Russia will remain the leader in the European gas market despite US actions

By the end of the year there will be a record drop in gas demand, and up to 150 billion cubic meters of gas will leave the market. So experts say the International Energy Agency (IEA). What, then, expects Russia, whose budget substantially depends on oil and gas exports?

If during the crisis of 2008-2009, demand fell by 2%, then in 2020 this figure will already be 4%, IEA analysts write in their report:

In 2020, demand in the global natural gas market may experience the largest shock in history ... An unprecedented drop in demand is expected, a new type of coronavirus pandemic will hit an already weakened market.

Global slowdown trend economics outlined before the coronavirus pandemic, but COVID-19 exacerbated the situation. Total demand fell, respectively, decreased production and the need for hydrocarbon fuel. In addition, the climate factor had a very serious impact.

Last winter was abnormally warm, even in harsh Russia, plus temperatures were observed. As a result, much less gas was needed during this heating season, which is why European underground gas storage facilities could not use up their accumulated reserves. If such winters become frequent, the inevitable transformation awaits the global gas market. According to the IEA, if earlier the growth in demand for "blue fuel" was estimated at 1,8% per year, now it will be no more than 1,5% at best.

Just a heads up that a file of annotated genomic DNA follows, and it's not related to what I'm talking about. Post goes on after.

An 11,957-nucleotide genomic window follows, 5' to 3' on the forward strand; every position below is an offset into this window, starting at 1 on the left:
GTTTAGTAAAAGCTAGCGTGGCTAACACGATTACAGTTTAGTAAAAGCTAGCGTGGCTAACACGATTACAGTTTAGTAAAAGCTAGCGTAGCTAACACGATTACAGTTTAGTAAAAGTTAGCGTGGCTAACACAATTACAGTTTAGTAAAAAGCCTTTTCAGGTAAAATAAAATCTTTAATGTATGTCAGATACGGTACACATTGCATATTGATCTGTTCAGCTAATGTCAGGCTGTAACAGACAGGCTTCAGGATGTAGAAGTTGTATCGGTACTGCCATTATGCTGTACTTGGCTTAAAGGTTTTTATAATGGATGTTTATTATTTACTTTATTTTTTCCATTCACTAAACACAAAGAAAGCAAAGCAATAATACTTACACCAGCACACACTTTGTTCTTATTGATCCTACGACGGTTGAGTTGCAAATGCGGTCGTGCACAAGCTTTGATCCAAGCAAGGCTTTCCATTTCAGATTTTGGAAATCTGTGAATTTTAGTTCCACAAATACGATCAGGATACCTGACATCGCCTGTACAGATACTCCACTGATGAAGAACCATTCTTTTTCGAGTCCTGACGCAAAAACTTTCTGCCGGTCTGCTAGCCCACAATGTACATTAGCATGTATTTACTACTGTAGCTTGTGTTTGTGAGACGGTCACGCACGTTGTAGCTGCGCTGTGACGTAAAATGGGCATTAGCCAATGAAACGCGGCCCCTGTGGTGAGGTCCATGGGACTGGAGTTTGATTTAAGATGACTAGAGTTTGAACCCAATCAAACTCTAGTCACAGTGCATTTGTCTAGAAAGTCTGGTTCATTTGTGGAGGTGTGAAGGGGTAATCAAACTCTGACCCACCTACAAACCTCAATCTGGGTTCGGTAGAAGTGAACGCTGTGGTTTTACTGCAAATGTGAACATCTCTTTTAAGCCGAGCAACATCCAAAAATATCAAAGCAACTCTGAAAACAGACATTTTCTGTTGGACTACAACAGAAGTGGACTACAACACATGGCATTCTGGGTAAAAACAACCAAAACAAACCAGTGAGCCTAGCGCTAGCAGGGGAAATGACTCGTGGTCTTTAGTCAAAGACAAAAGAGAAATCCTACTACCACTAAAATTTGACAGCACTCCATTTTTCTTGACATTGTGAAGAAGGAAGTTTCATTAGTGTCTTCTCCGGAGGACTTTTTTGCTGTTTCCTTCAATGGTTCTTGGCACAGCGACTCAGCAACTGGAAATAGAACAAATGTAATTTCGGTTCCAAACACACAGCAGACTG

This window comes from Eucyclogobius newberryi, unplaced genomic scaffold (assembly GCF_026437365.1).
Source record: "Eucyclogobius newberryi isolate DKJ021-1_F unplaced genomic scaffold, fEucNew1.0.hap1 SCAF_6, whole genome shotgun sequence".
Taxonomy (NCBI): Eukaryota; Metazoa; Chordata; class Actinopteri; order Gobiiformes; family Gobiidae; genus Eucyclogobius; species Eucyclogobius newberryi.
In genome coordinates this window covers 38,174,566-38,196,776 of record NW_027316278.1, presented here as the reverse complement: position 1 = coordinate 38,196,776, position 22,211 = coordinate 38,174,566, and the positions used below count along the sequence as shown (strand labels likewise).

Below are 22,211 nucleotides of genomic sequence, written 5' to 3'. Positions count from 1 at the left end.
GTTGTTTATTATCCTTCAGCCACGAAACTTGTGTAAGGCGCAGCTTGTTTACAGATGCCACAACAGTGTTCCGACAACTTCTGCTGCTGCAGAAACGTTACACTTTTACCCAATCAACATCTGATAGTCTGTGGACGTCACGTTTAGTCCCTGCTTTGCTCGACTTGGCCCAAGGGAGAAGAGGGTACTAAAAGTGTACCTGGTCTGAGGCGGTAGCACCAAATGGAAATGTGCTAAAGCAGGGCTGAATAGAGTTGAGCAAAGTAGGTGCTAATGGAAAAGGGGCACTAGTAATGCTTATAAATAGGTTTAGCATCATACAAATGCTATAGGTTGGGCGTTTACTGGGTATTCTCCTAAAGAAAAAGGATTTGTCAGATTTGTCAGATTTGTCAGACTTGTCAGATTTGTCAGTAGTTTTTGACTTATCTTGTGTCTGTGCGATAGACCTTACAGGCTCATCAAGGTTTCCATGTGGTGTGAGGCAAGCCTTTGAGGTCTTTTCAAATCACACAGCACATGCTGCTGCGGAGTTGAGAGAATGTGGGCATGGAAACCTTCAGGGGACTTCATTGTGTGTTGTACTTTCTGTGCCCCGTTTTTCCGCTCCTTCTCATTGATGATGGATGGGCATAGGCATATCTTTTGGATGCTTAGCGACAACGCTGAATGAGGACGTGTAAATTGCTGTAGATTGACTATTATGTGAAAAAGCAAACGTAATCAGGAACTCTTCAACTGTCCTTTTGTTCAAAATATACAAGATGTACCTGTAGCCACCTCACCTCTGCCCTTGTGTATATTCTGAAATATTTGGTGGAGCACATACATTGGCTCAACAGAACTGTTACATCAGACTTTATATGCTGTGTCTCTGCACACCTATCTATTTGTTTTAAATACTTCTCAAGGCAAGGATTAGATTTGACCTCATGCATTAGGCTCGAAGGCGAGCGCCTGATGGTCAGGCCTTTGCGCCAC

The general trend to reduce gas consumption is tentatively calculated for the next five years, but analysts agree that a gradual recovery process is also inevitable. The key question is who will be able to take advantage of this. Agency calculations show that the main cream will be able to skim the United States and Russia.

Before the coronavirus crisis, American producers were actively increasing their LNG exports to Southeast Asia and Europe, where Russian gas was squeezed by hook or by crook. Washington’s pressure on the Nord Stream 2 gas pipeline is only intensifying, with new sanctions coming in, Poland has joined the fight against Gazprom.

Nevertheless, Russia will be able to maintain key positions in the European market, precisely thanks to the developed pipeline infrastructure. In this way, gas supplies allow consumers to provide a more comfortable price, while LNG prices on exchanges constantly jump up and down. At certain points, it is even cheaper than the pipeline, but mostly more expensive. For example, now American LNG in Europe is so expensive that buyers refuse it, even taking into account the risk of being fined, which we discuss in detail told earlier.

Despite the general drop in demand and pressure from the United States, Russia will be able to remain one of the largest players in the European gas market. The position of the leading EU countries, in particular Germany, will greatly contribute to this, well aware of the need to diversify supplies and the harmfulness of energy dependence on the United States, the idea of ​​which is nurtured in the White House. It is very indicative that Berlin is fighting for Nord Stream-2, even considering a certain package of measures against either its ally or occupier.
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